Fervently Orthodox Jews and archaeologists have again clashed horns, this time at an electric company construction site in Beersheba, which the haredim claim contains Jewish remains.
The conflict began when ruins of a Byzantine church were uncovered at the site where the company planned to build. Archaeologists asked to excavate the area and then discovered the remains.
These were turned over to the Ministry of Religious Affairs at the direction of the Attorney General. The head of the excavation site said no more human remains have since been found.
The excavations are continuing, as are haredi protests over what they claim is the desecration of Jewish graves.
This is the latest eruption of friction between the Antiquities Authority and fervently Orthodox Jews, who have clashed in the past over various sites in Israel.
The authority this week sent Knesset members copies of a report that said that several of the haredi neighborhoods in Jerusalem have been built on graves from the Second Temple period.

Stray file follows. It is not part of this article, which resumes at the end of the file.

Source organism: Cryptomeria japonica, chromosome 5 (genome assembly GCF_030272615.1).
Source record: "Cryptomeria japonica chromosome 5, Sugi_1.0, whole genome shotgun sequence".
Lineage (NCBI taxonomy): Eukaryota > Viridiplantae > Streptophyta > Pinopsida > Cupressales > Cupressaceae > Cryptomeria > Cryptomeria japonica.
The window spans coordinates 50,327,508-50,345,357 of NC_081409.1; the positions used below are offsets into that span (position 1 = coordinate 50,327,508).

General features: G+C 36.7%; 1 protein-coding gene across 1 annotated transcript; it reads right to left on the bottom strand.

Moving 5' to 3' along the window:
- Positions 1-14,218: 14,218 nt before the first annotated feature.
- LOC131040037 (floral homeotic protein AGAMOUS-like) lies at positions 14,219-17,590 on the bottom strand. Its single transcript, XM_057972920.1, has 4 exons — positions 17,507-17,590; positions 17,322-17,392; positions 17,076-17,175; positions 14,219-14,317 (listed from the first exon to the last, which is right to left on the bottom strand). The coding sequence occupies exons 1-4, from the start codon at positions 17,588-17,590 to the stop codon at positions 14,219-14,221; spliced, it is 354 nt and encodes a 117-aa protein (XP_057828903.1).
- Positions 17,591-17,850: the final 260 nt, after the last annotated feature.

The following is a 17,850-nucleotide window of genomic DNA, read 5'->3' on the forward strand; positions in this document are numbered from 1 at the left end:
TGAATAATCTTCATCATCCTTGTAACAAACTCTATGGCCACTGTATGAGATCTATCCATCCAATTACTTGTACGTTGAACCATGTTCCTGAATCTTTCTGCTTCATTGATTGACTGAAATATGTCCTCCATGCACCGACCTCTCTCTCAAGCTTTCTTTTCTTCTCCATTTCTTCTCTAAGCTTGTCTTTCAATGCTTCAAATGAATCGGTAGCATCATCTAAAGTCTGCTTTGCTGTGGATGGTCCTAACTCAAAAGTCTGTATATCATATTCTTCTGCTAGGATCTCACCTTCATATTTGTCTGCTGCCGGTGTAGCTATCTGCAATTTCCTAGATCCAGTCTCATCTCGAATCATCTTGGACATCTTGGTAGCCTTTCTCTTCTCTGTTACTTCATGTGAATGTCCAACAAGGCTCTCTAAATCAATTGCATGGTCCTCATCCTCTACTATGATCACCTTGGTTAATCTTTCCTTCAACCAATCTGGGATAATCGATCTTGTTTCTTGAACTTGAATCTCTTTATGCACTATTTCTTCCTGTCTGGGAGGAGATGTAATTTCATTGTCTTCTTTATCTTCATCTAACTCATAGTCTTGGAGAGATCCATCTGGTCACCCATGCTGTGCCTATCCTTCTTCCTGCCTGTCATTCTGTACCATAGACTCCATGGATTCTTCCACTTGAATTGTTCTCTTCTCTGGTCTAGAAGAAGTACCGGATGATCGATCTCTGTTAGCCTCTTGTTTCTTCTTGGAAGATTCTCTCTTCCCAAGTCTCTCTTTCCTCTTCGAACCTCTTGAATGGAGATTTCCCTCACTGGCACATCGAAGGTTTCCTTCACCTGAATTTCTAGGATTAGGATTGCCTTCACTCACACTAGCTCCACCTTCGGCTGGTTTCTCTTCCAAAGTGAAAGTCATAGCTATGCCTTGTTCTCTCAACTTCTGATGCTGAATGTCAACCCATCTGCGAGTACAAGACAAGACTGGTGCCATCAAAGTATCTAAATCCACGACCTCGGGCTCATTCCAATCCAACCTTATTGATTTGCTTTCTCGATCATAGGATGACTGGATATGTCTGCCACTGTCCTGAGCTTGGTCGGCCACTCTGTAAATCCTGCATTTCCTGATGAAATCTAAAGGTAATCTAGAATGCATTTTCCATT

The Hebrew daily Ha’aretz said the document, “Two or Three Things You Didn’t Know About the Antiquities Authority,” was sent in response to a series of critical articles that appeared in the haredi press recently.
Among other things, the report said that “during archeological excavations in Shuafat and Mazor which were undertaken to build haredi neighborhoods, dozens of ancient graves were discovered, including those of Jews, and no one protested until it was reported in the press.”
Antiquities Authority spokesperson Efrat Orbach said the authority had informed the haredim about the Jewish graves, but they did nothing in response.
A spokesman for the Athra Kadisha Society, which monitors sites for the haredi community, said in response that the authority’s claims were empty accusations with no basis in fact.
“Maybe in Shuafat they found one grave, which they quickly destroyed so no one would know,” the spokesman told Ha’aretz. “Just show me one grave.”